Chinese Football Brings Football Anywhere You Go

This post answers the following questions

1) What is the other term for Chinese football?
2) How to play Chinese football?
3) Where does Chinese football probably started?
4) When does Penny football first showed up?
5) What will you need in playing Chinese football?

If you grew up in an American school, odds are you played so-called Chinese football. Even if you’re not from the United States, you’ve still probably played it with someone who is. All it requires is a piece of notebook paper, a tabletop or other flat surface, and a little aim. Some knowledge of American football won’t hurt, either.

Chinese football is also known as paper football, finger football, FIKI football, Biren football, tabletop football  and flick football. Here’s the gist of it: You take a strip of paper and fold it into a triangular piece. That’s your football, which you then flick down the table with one finger toward your opponent’s end zone.

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Photo Credits: http://www.flickr.com/photos/dohastadiumplusqatar/6376495103/

From Field Goals to Fouls

How complex a game of Chinese football you want to play is really up to you. On the basic end, you can have a simple field-goal contest where each player attempts to flick the football between the upward-pointing fingers of his opponent. In this version, a tabletop isn’t even required. On the other end, you can play a full game of football, complete with touchdowns, fouls and first downs.

The more you know about American football, the more you can apply it to Chinese football (which shouldn’t be confused with real Chinese soccer, which goes by the same name). You can set some of the same rules, use similar timekeeping, even send games into overtime and sudden death. The outcome of overtime is typically determined by a round of “rock, paper, scissors,” but if the game remains tied after that, the first player to score in a round of sudden death wins.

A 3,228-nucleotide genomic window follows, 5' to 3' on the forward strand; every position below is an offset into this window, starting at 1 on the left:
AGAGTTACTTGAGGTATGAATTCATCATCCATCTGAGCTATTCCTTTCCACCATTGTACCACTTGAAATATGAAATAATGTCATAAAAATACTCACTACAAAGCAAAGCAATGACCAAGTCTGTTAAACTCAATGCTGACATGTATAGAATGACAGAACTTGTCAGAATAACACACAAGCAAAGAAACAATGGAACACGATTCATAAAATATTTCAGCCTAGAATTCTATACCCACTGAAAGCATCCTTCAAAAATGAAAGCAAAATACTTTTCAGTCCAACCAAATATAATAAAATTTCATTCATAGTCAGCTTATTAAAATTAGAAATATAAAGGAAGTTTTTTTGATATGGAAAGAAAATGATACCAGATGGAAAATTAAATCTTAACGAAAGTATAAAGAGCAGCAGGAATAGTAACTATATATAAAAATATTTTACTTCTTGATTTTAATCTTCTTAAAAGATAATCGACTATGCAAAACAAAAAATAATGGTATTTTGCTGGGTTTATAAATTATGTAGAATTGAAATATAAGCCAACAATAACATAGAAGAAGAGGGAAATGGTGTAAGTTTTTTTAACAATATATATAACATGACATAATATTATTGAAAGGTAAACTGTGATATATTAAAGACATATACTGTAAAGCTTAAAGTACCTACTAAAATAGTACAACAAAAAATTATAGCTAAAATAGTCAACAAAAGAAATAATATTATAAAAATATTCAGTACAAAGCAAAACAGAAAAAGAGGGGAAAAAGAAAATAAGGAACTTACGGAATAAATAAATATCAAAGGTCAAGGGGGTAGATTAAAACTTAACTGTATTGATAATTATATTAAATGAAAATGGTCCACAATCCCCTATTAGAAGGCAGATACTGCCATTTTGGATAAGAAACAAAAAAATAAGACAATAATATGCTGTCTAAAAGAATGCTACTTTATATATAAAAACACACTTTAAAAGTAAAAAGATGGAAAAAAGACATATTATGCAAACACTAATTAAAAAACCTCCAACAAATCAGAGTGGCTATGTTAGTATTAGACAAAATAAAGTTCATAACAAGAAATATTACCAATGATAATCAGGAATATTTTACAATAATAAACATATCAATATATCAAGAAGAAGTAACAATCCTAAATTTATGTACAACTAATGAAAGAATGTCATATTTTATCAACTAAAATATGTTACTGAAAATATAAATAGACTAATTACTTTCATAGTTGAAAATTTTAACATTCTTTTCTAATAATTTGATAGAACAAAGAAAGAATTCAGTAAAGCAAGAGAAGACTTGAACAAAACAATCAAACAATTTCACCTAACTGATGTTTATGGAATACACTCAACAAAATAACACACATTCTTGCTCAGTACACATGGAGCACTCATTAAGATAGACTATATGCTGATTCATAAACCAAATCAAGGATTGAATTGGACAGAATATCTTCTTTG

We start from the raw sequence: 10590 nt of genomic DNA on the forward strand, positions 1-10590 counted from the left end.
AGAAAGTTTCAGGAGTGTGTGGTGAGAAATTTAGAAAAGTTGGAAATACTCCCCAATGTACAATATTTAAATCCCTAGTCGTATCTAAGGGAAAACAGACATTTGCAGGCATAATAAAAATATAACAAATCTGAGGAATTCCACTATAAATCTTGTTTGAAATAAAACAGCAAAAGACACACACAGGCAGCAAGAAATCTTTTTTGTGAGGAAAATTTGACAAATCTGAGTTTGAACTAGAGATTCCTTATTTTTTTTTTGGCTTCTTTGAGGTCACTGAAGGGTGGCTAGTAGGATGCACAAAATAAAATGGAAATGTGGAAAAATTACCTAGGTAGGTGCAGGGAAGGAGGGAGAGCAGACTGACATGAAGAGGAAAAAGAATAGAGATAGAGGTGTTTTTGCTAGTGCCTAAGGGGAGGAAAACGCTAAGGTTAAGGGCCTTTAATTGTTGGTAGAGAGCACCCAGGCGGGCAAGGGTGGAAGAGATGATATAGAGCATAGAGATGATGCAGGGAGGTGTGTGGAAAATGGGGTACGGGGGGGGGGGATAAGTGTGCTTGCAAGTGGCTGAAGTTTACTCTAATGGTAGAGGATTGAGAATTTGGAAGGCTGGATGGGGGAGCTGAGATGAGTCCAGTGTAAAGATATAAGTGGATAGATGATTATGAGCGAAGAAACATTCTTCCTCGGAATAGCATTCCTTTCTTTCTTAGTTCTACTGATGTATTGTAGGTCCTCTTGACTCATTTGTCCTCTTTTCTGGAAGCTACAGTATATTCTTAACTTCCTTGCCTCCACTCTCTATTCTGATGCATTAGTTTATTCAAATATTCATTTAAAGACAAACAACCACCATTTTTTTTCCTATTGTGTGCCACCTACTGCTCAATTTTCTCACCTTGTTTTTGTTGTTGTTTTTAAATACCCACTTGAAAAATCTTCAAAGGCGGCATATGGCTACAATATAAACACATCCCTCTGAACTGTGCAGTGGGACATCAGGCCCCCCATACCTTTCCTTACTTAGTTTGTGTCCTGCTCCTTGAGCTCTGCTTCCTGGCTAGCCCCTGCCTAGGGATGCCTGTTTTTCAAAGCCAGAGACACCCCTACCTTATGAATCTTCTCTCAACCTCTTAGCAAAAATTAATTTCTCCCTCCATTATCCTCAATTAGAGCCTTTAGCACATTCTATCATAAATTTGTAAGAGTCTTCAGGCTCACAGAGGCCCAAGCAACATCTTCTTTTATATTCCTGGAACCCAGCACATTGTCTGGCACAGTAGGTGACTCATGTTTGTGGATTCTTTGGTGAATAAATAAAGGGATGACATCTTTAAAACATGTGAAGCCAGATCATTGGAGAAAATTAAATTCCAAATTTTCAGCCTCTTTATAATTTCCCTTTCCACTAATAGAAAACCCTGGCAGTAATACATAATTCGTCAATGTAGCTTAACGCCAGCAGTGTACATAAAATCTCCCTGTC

Of course, the more complicated the game of Chinese football, the better a player you’ll need to be. Flicking a field goal demands nothing more than aim. To play a full game of football, you’ll need better control to keep the paper on the field.

A Schoolchild’s Pastime and an Adult’s

Chinese football goes back a ways — at least as far as the 1950s. It probably started in American schools, and that’s where most people first encounter it. In fact, before the advent of the paper triangle, Midwestern students used matchbooks and Connecticut students used quarters.

A similar game got started around the same time. Penny football (also called coin football and shove ha’penny football), which remains popular today, first showed up in 1959. In this game, you slide pennies back and forth across a tabletop in particular arrangements to mirror real football plays.

Chinese football has long since spread to the adult world, with a national championship “bowl” game, blogs and mobile apps. It’s a pastime for most, but a serious game for a small group of dedicated players.

Schoolroom Origins

Still, because Chinese football was born in a classroom, many players still use rules and innovations with similar roots. Timekeeping often follows class schedules. Games often start and end quickly, as do classes. In one version, teachers tie the game to quizzes, with correct answers required before players can take possession of the ball.

It may have begun as a child’s amusement, but it’s developed into a game enjoyed by children and adults across America. Chinese football is easy to play, you can play with its rules and limits, and it will keep you entertained almost anywhere.

B.J. enjoys covering sports topics like table top football offered by Action Mat Football.

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